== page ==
Compared with the election-winning leaders, Labour is now 18pts behind Wilson and 24pts behind Blair.

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Polling Matters: should Leave focus on immigration?

Posted in Europe, Politics, Polling Matters on June 5th, 2016 by Leo – 1 Comment

I was on Polling Matters again this week, talking – as usual at the moment – about the referendum. Other than a discussion of whether the polls really have narrowed the main question was whether the Leave campaign should focus on immigration.

 

Corbyn’s chances of staying leader are better than ever – for now

Posted in Labour leadership, Politics on May 19th, 2016 by Leo – Comments Off on Corbyn’s chances of staying leader are better than ever – for now

A few months ago I argued that Corbyn’s leadership wasn’t as secure as it seemed. Although he had won a comfortable majority and most Labour members said he was doing well, I thought that around a quarter of his voters might doubt his electability and be prepared to switch to a rival. That could be enough for him to be turfed out in a leadership content.

Now, a fresh YouGov/Times poll of Labour members has forced me to change my mind.

According to my theory, a chunk of Corbyn voters should have looked at his recent performance and started signalling their willingness to back an alternative.

This hasn’t happened.

If anything, we see the opposite. A larger proportion of Labour members now say they think Corbyn’s doing well than said the same in November (72% to 66%). Among those who voted for him last year, only 16% think he should be ousted before the next general election.

This has sunk my theory that Corbyn could be overthrown soon. Since the November poll, we’ve seen Corbyn’s weak response to the Budget, his Shadow Chancellor waving around the Little Red Book, the leaking of the naughty/nice list of MPs, revelations about members’ anti-Semitism, and his opposition losing seats in the local elections. Yet, Labour members have seen all this and become more confident in their leader.

If these mini-crises haven’t disillusioned Corbyn’s voters, it’s hard to imagine what, realistically, could do so in the next two years. Corbyn has just survived the biggest electoral test he will face until, arguably, the European elections in 2019 (if we have them).

But that still doesn’t mean he’s sure to be leader in the next election.

We fight em till we can't

Strong though this poll is for Corbyn, it also shows what could be his undoing. Only half of Labour members think the party is on course to win the next election. A quarter of Corbyn’s voters think it’s heading towards defeat. While there’s no sign they think the party would do better under an alternative, those are dangerous numbers for Corbyn.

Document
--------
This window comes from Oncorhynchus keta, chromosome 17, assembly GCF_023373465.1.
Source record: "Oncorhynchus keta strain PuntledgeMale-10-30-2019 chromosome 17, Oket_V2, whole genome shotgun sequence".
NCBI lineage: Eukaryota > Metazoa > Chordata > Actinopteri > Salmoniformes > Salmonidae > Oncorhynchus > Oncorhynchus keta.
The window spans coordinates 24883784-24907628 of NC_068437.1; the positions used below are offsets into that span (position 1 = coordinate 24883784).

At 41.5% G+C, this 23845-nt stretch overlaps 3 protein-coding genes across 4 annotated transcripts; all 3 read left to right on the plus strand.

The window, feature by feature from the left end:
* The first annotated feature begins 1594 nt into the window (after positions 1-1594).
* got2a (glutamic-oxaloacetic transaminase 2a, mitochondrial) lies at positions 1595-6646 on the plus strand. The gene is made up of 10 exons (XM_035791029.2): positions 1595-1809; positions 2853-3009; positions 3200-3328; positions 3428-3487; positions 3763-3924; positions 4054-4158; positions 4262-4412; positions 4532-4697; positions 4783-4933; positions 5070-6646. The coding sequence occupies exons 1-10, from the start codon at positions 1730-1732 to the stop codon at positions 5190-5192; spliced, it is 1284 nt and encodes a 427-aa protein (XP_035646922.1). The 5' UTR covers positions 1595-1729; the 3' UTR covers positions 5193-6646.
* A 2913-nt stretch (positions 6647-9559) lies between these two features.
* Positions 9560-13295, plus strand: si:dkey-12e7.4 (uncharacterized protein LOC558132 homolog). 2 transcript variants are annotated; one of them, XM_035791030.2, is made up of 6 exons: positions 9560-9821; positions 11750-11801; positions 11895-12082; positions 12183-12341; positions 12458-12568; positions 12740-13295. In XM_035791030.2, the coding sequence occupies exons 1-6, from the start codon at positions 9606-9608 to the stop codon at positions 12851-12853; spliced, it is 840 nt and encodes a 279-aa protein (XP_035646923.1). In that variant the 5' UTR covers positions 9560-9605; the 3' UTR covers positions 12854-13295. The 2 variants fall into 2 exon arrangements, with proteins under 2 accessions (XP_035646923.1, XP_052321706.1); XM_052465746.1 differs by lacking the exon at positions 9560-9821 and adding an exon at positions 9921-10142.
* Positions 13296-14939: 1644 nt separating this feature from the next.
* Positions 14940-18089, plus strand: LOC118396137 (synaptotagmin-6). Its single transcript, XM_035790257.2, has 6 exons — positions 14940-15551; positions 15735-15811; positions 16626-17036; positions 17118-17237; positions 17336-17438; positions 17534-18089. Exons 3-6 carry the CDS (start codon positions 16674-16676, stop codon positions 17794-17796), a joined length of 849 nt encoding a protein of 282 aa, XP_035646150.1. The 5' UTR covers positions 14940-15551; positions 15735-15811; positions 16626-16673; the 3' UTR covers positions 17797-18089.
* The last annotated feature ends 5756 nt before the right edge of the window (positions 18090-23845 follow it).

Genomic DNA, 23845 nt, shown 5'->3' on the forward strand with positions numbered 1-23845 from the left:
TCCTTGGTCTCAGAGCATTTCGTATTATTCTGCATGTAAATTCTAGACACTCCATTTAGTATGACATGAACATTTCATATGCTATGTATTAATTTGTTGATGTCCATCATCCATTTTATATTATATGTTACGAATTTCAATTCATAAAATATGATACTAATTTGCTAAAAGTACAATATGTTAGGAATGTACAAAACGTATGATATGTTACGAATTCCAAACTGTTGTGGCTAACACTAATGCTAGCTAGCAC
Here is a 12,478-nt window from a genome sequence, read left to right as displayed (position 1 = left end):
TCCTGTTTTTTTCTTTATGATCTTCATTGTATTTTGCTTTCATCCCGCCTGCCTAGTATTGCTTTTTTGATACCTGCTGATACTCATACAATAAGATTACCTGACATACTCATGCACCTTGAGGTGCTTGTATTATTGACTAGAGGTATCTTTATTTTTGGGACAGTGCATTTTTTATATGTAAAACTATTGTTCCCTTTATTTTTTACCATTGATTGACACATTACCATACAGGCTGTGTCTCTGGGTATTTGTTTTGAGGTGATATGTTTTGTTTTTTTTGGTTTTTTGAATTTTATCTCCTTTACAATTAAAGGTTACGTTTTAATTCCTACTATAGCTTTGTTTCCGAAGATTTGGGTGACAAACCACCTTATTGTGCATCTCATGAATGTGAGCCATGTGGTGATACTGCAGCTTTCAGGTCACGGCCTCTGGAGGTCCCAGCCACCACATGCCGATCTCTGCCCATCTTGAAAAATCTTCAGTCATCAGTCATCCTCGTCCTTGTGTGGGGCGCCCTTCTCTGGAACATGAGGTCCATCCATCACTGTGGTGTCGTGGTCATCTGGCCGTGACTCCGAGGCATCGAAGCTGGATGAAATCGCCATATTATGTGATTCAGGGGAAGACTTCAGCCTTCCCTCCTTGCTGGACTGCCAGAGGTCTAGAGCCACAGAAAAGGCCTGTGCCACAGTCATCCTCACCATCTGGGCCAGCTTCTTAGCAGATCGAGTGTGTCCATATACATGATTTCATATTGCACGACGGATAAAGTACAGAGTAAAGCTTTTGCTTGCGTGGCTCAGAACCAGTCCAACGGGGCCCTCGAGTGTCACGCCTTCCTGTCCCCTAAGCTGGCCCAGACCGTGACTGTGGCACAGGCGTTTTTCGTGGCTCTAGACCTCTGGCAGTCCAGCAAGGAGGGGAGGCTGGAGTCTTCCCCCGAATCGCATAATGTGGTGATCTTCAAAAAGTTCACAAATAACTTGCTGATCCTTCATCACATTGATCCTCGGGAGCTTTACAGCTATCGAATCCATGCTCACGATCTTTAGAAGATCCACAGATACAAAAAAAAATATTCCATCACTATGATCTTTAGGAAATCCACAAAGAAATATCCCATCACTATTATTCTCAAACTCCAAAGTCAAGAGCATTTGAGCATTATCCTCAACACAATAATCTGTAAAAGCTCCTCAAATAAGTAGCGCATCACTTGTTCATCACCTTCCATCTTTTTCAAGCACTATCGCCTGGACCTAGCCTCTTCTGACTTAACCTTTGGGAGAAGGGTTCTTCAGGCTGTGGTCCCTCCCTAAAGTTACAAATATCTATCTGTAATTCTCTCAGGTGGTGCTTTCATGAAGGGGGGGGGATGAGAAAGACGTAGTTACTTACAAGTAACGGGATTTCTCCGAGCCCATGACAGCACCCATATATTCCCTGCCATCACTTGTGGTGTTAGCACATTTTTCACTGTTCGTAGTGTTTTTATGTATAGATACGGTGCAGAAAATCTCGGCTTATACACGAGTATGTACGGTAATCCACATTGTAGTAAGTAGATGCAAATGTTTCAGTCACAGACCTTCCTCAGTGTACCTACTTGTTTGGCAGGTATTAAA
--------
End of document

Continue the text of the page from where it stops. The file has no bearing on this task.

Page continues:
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Polling Matters: EU referendum & Wales

Posted in Europe, Politics, Polling Matters on May 13th, 2016 by Leo – Comments Off on Polling Matters: EU referendum & Wales

I was on Polling Matters again this week – podcast only – talking about the EU referendum. The online polls are neck-and-neck while the phone polls show Remain comfortably ahead. Which are right? Also a bit of discussion of the TV debates and the Welsh First Minister vote.

 

 

Why EU referendum turnout might actually favour Remain

Posted in Europe, Politics on April 22nd, 2016 by Leo – Comments Off on Why EU referendum turnout might actually favour Remain

When pollsters get together and talk about the EU referendum, it doesn’t take long before the conversation gets onto turnout.

The debate’s well explored – 1 in 4 sentences in this BuzzFeed article mentioned turnout – and has mostly concluded that the issue helps Leave. But I think the debate has underestimated something that helps Remain.

YouGov’s Freddie Sayers sets out well here the argument that turnout hurts Leave. As he says, Leave supporters are demographically more like people who vote, while Remain supporters – on average, younger people – look more like people who stay at home.

Polls already take this into account as far as possible. If someone says they’re not certain to vote, pollsters either discount them entirely or weight down their response.

The trouble is, polls before an election usually find that more people say they’re certain to vote than actually turn out. The ones who don’t live up to their word tend to be younger.